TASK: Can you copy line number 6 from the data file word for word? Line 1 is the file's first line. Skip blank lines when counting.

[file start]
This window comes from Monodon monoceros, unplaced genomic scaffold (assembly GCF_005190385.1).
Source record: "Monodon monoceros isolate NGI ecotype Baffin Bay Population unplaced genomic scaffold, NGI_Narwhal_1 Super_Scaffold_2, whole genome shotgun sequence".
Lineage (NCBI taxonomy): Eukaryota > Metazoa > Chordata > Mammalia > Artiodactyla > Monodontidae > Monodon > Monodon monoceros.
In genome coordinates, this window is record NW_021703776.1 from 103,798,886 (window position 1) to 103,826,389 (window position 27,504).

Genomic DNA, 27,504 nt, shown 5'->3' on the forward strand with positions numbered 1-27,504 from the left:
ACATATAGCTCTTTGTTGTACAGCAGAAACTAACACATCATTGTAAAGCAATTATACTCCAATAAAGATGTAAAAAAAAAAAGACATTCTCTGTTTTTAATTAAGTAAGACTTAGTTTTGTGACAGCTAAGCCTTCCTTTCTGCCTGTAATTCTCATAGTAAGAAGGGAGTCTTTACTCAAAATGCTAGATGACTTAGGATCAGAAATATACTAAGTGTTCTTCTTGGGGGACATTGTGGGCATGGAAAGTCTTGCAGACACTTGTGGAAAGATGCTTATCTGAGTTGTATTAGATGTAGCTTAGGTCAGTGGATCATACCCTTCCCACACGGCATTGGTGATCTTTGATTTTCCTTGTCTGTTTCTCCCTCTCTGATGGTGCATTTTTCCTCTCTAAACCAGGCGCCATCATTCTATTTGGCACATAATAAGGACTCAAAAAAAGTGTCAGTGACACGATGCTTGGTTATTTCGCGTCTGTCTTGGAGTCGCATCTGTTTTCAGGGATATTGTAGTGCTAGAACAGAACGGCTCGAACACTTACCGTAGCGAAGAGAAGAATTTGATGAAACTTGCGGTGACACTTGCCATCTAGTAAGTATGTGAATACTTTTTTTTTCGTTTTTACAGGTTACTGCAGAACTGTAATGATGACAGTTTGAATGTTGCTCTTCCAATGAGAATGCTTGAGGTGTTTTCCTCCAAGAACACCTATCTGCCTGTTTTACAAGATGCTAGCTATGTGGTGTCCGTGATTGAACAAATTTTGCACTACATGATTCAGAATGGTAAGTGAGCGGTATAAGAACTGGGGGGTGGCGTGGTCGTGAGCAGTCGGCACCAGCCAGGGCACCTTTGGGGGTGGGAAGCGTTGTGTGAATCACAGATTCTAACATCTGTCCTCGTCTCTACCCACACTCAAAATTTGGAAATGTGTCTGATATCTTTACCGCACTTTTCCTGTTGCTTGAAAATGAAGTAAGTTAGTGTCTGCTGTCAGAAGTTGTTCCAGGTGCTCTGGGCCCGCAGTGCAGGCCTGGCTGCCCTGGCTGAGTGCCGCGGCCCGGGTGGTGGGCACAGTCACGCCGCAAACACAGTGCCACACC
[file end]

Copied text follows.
ACATATAGCTCTTTGTTGTACAGCAGAAACTAACACATCATTGTAAAGCAATTATACTCCAATAAAGATGTAAAAAAAAAAAGACATTCTCTGTTTTTAATTAAGTAAGACTTAGTTTTGTGACAGCTAAGCCTTCCTTTCTGCCTGTAATTCTCATAGTAAGAAGGGAGTCTTTACTCAAAATGCTAGATGACTTAGGATCAGAAATATACTAAGTGTTCTTCTTGGGGGACATTGTGGGCATGGAAAGTCTTGCAGACACTTGTGGAAAGATGCTTATCTGAGTTGTATTAGATGTAGCTTAGGTCAGTGGATCATACCCTTCCCACACGGCATTGGTGATCTTTGATTTTCCTTGTCTGTTTCTCCCTCTCTGATGGTGCATTTTTCCTCTCTAAACCAGGCGCCATCATTCTATTTGGCACATAATAAGGACTCAAAAAAAGTGTCAGTGACACGATGCTTGGTTATTTCGCGTCTGTCTTGGAGTCGCATCTGTTTTCAGGGATATTGTAGTGCTAGAACAGAACGGCTCGAACACTTACCGTAGCGAAGAGAAGAATTTGATGAAACTTGCGGTGACACTTGCCATCTAGTAAGTATGTGAATACTTTTTTTTTCGTTTTTACAGGTTACTGCAGAACTGTAATGATGACAGTTTGAATGTTGCTCTTCCAATGAGAATGCTTGAGGTGTTTTCCTCCAAGAACACCTATCTGCCTGTTTTACAAGATGCTAGCTATGTGGTGTCCGTGATTGAACAAATTTTGCACTACATGATTCAGAATGGTAAGTGAGCGGTATAAGAACTGGGGGGTGGCGTGGTCGTGAGCAGTCGGCACCAGCCAGGGCACCTTTGGGGGTGGGAAGCGTTGTGTGAATCACAGATTCTAACATCTGTCCTCGTCTCTACCCACACTCAAAATTTGGAAATGTGTCTGATATCTTTACCGCACTTTTCCTGTTGCTTGAAAATGAAGTAAGTTAGTGTCTGCTGTCAGAAGTTGTTCCAGGTGCTCTGGGCCCGCAGTGCAGGCCTGGCTGCCCTGGCTGAGTGCCGCGGCCCGGGTGGTGGGCACAGTCACGCCGCAAACACAGTGCCACACC